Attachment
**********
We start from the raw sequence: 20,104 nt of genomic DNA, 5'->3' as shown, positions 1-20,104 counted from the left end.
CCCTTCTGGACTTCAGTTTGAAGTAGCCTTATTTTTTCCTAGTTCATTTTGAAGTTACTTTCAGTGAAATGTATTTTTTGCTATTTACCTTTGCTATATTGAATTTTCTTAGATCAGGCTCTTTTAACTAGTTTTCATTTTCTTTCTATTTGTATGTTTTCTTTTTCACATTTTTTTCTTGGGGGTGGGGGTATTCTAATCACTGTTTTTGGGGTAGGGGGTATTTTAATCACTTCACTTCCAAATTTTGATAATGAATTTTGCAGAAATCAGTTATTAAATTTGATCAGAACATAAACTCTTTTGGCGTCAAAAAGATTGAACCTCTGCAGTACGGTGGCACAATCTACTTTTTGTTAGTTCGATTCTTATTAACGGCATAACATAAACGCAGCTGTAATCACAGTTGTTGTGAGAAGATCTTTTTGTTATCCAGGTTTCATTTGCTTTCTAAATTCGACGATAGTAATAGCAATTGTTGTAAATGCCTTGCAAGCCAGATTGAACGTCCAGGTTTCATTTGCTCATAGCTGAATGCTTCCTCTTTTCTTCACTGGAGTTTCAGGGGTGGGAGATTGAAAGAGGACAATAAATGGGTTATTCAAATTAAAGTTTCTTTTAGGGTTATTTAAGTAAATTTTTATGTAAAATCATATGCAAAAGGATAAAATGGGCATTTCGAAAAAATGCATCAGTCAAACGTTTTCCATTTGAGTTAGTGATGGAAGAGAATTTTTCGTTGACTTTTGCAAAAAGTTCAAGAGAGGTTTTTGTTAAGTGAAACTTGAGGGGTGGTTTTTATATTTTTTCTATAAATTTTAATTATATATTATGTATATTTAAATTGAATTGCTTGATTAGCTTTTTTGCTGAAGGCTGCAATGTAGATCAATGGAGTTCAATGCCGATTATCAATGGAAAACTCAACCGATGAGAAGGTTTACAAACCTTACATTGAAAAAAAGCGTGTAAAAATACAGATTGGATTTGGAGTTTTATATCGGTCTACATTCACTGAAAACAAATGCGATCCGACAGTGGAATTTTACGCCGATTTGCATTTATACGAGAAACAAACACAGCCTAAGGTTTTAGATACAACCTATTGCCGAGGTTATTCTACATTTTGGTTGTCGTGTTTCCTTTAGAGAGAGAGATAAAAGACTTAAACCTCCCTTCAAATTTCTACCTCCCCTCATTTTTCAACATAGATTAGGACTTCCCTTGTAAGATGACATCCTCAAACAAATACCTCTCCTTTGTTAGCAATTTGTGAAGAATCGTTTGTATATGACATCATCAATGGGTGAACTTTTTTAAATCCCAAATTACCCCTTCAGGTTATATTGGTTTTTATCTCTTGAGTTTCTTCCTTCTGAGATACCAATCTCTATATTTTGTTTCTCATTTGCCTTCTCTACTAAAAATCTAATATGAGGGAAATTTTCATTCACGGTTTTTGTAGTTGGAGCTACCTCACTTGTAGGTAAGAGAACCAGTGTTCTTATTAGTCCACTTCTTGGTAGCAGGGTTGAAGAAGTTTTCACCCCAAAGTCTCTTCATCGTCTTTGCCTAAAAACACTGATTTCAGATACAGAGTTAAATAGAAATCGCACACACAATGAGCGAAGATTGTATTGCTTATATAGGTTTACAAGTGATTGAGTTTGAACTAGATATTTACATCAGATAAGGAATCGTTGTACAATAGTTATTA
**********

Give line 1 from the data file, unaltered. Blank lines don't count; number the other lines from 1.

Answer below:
We start from the raw sequence: 20,104 nt of genomic DNA, 5'->3' as shown, positions 1-20,104 counted from the left end.